For most people, a locked bootloader is no big deal. However, some Android users demand an unlockable bootloader so they can tinker with the software on their phones. Many devices are completely locked down, but HMD might be easing up a bit. The recently launched Nokia 7.2 is apparently the company's first phone with an unlockable bootloader.
Unlocking the bootloader on a phone allows you to flash whatever software you want to the internal partitions. For example, you can replace the recovery with TWRP or flash a custom Android ROM downloaded from XDA Forums. Unlocking the bootloader opens the door to all that customization, but it comes with security risks. Thus, many devices require workarounds or hacks to unlock, but the Nokia 7.2 is very much like a Pixel. You just need a few minutes and a computer with Fastboot.
First, toggle on OEM unlocking in the phone's developer settings. Then, plug it into your computer and reboot into the bootloader. The standard fastboot flashing unlock command will let you lift restrictions on your phone's bootloader, but that also factory resets the device. It's possible HMD made a mistake, and these phones were supposed to remain locked like its past Nokia phones—it could even remove the option in a future OTA. So, don't wait too long if you plan to unlock the bootloader on a Nokia 7.2.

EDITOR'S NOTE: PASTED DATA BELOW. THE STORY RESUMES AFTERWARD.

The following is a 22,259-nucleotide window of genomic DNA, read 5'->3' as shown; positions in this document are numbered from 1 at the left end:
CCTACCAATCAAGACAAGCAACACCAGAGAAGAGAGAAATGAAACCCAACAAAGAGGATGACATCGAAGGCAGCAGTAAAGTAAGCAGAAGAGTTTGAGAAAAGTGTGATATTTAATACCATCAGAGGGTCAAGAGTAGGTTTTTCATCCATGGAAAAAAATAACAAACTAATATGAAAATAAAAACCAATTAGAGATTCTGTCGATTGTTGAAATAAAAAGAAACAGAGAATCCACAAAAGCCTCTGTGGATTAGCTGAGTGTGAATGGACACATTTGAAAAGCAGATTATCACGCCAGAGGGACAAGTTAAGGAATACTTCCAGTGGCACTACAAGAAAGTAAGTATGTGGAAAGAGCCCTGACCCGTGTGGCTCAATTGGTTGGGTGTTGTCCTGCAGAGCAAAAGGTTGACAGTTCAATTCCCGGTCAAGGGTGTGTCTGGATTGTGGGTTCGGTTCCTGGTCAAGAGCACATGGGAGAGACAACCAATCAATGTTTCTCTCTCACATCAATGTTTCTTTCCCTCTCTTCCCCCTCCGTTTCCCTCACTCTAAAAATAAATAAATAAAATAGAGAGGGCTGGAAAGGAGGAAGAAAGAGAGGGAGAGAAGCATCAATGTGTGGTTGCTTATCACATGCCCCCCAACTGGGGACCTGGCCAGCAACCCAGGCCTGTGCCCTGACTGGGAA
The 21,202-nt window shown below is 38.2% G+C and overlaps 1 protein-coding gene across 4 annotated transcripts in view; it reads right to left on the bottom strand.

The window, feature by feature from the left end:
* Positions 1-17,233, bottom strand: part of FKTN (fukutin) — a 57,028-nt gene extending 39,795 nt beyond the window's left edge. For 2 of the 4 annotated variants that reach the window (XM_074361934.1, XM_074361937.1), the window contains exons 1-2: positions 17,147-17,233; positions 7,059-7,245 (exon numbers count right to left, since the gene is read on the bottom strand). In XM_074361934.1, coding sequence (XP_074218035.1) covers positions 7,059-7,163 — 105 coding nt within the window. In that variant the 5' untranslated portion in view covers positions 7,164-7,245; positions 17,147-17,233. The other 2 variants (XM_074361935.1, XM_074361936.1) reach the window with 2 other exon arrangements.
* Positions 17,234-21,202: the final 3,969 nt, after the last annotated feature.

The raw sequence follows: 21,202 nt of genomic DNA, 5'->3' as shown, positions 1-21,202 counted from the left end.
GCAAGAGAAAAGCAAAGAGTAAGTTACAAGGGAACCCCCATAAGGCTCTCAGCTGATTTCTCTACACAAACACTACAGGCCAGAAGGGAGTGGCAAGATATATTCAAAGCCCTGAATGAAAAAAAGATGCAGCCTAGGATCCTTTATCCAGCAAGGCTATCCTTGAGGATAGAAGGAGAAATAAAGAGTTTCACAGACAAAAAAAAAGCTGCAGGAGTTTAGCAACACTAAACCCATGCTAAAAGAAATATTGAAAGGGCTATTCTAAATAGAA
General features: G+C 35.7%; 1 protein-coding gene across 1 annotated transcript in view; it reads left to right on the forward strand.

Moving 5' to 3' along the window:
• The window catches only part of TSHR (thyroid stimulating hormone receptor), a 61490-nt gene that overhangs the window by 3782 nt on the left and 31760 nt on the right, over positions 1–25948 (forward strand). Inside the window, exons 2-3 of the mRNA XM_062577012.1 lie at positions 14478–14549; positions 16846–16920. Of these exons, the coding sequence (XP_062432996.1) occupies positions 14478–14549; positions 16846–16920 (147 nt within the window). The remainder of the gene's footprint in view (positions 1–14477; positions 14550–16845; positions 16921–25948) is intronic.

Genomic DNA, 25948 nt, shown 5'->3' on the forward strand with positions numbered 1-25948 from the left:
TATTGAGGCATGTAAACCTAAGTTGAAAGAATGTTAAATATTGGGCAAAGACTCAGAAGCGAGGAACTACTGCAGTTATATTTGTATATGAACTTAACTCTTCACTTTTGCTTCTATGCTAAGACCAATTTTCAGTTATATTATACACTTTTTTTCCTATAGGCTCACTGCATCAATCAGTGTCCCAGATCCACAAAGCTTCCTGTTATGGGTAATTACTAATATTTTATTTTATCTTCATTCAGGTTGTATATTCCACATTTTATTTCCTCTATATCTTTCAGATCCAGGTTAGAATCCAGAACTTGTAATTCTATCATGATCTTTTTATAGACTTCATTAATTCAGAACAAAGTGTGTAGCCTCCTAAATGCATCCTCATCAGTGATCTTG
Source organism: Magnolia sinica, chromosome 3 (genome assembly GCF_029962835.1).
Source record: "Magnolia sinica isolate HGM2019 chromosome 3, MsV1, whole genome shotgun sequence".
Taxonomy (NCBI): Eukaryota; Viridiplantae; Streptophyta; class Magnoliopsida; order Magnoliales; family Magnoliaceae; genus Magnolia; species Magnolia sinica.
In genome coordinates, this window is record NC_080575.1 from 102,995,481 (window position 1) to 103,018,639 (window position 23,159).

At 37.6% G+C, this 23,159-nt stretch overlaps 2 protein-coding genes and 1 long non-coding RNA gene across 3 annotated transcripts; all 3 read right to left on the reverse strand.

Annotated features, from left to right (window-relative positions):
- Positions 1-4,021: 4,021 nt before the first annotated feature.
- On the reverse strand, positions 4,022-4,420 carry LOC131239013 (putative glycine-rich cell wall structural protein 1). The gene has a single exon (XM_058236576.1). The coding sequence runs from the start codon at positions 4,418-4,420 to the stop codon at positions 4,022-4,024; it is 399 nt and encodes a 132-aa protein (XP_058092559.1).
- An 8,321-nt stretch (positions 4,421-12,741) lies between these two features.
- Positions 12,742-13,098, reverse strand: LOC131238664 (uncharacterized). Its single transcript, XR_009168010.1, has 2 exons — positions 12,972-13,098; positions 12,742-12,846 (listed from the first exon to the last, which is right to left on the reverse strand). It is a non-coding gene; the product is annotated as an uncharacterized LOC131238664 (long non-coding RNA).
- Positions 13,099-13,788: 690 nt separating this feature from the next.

According to the folks at Nokiamob, HMD states that this was an "inadvertent miss" (which we take to mean "accident") and a future update will remove the option to unlock the bootloader.
The full statement provided by an HMD Global spokesperson is just below:
“There is no change to our policy of allowing unlocking bootloader on Nokia phones. This was an inadvertent miss in the case of Nokia 7.2 and we will be issuing a maintenance release to remove the option. We regret the inconvenience and would like to remind our consumers that unlocking the bootloader will lead to the warranty on their Nokia phone becoming void.”
Folks interested in flashing custom ROMs to their Nokia 7.2 should take advantage of the opportunity while they can, or at least unlock the bootloader now if they plan to in the future. Keep in mind, though, the process will void your warranty.